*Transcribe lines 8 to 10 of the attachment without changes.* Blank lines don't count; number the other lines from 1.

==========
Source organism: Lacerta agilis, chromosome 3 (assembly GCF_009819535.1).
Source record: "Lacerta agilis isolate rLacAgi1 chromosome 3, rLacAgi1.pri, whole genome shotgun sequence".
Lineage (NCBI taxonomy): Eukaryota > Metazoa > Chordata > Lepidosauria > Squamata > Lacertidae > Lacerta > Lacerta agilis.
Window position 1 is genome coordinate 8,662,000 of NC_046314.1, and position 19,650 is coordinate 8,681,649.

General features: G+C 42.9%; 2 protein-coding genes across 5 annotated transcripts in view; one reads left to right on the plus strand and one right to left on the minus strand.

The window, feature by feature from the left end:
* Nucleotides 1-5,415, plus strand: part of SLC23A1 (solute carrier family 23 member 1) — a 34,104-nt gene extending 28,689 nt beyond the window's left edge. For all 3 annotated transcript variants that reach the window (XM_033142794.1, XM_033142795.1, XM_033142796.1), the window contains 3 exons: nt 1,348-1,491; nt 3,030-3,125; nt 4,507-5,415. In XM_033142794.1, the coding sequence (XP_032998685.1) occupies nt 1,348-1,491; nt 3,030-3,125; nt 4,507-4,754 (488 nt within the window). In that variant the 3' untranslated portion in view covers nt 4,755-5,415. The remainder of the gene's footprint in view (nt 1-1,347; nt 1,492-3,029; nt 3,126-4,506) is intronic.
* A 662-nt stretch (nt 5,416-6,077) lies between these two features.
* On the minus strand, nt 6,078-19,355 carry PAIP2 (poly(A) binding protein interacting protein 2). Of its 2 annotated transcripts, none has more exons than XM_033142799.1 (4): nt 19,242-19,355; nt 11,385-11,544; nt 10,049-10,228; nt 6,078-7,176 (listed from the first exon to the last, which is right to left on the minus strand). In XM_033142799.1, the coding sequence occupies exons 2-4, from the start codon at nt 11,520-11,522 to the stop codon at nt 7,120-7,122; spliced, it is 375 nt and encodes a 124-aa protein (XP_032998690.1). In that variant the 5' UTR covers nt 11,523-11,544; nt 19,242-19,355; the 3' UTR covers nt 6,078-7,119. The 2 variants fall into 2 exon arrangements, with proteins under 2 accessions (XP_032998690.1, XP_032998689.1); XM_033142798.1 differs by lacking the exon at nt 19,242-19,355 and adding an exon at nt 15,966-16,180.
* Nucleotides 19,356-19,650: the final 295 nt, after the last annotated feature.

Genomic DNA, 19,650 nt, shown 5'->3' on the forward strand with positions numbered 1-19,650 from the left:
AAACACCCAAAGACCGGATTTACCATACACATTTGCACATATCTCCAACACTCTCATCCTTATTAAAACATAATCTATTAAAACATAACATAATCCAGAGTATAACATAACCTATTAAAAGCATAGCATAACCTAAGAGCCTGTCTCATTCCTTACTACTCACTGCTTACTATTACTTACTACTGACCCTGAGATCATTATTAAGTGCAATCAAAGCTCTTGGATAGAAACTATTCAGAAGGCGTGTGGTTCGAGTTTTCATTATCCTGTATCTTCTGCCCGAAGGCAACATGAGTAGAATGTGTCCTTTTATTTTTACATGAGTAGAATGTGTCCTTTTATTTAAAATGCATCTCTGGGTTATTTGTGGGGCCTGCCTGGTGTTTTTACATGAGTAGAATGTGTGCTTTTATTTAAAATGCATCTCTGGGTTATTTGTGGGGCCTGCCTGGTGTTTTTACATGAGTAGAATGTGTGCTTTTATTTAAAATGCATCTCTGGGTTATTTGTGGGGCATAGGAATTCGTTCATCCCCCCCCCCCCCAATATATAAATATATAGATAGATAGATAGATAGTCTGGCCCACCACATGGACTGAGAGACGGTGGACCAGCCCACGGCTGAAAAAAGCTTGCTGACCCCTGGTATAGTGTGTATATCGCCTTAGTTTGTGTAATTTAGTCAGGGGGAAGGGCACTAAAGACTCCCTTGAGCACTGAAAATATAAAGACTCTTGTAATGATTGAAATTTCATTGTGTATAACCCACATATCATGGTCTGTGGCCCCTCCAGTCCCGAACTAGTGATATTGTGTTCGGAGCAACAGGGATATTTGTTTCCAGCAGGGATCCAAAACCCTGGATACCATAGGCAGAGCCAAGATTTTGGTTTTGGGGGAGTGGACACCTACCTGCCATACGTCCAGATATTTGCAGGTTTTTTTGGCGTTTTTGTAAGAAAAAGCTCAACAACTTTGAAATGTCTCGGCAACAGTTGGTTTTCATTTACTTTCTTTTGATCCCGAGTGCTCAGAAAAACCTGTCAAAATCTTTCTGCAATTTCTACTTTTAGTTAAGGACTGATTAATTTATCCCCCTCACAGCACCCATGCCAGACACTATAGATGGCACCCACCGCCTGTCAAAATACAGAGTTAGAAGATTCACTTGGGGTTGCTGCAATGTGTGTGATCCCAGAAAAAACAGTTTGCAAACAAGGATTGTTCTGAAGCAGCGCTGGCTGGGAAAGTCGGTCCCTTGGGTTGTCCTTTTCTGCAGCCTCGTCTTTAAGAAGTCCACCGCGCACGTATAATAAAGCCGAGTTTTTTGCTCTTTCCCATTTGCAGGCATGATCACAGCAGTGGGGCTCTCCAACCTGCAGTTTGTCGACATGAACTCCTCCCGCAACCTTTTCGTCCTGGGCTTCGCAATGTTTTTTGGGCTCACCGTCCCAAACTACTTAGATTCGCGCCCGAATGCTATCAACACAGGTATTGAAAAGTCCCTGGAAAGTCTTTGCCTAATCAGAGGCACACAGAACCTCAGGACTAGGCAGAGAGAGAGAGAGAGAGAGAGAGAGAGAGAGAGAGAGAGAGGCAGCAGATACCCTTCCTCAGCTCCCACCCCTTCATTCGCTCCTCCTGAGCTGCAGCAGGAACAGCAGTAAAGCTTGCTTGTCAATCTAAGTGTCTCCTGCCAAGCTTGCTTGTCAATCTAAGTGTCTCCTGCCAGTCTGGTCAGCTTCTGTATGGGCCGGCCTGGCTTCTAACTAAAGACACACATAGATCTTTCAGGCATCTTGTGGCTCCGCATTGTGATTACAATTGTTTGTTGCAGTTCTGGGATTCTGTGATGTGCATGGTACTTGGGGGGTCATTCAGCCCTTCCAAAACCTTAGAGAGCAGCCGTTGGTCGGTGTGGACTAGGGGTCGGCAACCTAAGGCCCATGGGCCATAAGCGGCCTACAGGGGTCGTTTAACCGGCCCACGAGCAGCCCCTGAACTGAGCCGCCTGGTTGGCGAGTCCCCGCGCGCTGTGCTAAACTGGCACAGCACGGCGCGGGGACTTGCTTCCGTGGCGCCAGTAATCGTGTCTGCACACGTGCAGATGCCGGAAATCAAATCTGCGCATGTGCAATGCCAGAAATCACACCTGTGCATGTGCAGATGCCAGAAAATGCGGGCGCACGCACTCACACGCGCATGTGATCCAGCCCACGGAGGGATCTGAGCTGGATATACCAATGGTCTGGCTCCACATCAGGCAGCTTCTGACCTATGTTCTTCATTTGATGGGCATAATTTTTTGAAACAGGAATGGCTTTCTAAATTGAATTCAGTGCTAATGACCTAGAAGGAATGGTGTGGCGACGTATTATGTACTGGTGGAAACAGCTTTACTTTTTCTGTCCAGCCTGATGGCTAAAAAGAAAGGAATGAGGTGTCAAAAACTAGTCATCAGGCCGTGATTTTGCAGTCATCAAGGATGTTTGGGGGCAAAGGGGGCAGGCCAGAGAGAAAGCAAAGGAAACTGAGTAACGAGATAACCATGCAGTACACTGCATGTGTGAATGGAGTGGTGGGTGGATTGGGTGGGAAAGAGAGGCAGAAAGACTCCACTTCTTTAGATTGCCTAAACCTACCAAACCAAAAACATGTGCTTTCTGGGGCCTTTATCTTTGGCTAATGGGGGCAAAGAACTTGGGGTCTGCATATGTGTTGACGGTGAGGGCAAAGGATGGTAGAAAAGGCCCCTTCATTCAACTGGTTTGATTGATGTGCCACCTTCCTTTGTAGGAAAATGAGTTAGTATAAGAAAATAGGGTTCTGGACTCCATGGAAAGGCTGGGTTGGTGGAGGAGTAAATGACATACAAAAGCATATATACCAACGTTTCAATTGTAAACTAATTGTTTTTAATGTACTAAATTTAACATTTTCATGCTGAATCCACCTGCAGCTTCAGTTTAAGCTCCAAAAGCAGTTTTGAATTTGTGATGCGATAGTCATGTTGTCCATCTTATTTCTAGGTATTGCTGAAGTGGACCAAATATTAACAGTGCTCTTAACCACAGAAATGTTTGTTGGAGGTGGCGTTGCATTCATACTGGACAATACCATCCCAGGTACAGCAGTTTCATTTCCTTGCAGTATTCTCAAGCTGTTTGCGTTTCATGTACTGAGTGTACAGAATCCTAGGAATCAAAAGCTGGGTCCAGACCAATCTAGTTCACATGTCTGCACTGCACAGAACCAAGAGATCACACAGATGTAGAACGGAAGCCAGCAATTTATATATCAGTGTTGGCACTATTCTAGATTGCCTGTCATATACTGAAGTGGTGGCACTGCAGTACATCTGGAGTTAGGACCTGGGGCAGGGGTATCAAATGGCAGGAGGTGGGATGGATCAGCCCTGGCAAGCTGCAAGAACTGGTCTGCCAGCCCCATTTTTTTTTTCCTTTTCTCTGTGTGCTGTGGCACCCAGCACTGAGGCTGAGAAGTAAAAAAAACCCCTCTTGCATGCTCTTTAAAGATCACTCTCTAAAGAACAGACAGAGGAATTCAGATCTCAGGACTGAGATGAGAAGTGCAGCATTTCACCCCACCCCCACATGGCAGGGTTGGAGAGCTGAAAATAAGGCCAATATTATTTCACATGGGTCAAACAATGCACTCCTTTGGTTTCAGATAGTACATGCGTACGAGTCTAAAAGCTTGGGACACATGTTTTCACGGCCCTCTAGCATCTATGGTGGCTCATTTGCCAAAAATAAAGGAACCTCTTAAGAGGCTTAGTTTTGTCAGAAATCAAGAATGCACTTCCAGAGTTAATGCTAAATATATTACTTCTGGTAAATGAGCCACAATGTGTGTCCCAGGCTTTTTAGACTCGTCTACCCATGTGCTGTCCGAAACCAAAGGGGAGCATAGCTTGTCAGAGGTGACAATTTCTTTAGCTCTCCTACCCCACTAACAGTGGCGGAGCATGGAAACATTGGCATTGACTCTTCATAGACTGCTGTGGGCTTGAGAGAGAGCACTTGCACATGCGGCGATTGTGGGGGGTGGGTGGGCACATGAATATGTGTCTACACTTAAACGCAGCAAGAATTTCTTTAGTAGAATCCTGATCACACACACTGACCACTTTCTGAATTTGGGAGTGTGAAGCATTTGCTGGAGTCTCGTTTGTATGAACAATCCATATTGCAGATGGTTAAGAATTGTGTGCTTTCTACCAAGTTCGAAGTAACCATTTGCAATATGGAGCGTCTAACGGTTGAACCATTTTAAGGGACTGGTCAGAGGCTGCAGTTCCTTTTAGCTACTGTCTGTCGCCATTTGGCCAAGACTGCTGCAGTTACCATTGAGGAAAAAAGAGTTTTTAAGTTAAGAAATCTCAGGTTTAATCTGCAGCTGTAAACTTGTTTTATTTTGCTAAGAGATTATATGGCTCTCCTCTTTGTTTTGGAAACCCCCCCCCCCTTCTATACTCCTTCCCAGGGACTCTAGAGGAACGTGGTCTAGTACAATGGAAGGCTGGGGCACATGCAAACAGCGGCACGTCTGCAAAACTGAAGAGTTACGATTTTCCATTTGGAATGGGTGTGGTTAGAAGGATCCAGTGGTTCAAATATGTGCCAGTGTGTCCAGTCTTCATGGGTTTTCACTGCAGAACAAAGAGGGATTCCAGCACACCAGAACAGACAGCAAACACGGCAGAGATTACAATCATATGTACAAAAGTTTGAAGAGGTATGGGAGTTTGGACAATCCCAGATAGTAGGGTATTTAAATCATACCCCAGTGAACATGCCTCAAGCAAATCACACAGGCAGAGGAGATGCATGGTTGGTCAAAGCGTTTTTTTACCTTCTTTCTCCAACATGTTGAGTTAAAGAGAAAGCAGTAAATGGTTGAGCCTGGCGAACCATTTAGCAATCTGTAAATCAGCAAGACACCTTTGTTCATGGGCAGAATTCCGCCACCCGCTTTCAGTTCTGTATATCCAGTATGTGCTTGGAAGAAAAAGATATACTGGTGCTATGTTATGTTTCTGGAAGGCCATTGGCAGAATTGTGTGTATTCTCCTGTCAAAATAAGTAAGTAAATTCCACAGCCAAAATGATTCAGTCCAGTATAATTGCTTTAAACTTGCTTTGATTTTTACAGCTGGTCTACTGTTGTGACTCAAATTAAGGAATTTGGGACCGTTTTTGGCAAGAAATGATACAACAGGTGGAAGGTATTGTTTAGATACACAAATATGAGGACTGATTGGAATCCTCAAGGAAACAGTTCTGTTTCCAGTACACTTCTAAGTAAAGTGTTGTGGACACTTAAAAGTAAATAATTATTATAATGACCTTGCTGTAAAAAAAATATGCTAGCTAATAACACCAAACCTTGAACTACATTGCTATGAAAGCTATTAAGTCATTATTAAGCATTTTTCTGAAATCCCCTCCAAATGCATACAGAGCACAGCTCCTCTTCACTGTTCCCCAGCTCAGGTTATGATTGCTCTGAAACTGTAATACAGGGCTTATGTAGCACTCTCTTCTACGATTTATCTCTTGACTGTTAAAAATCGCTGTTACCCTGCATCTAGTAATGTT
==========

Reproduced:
* A 662-nt stretch (nt 5,416-6,077) lies between these two features.
* On the minus strand, nt 6,078-19,355 carry PAIP2 (poly(A) binding protein interacting protein 2). Of its 2 annotated transcripts, none has more exons than XM_033142799.1 (4): nt 19,242-19,355; nt 11,385-11,544; nt 10,049-10,228; nt 6,078-7,176 (listed from the first exon to the last, which is right to left on the minus strand). In XM_033142799.1, the coding sequence occupies exons 2-4, from the start codon at nt 11,520-11,522 to the stop codon at nt 7,120-7,122; spliced, it is 375 nt and encodes a 124-aa protein (XP_032998690.1). In that variant the 5' UTR covers nt 11,523-11,544; nt 19,242-19,355; the 3' UTR covers nt 6,078-7,119. The 2 variants fall into 2 exon arrangements, with proteins under 2 accessions (XP_032998690.1, XP_032998689.1); XM_033142798.1 differs by lacking the exon at nt 19,242-19,355 and adding an exon at nt 15,966-16,180.
* Nucleotides 19,356-19,650: the final 295 nt, after the last annotated feature.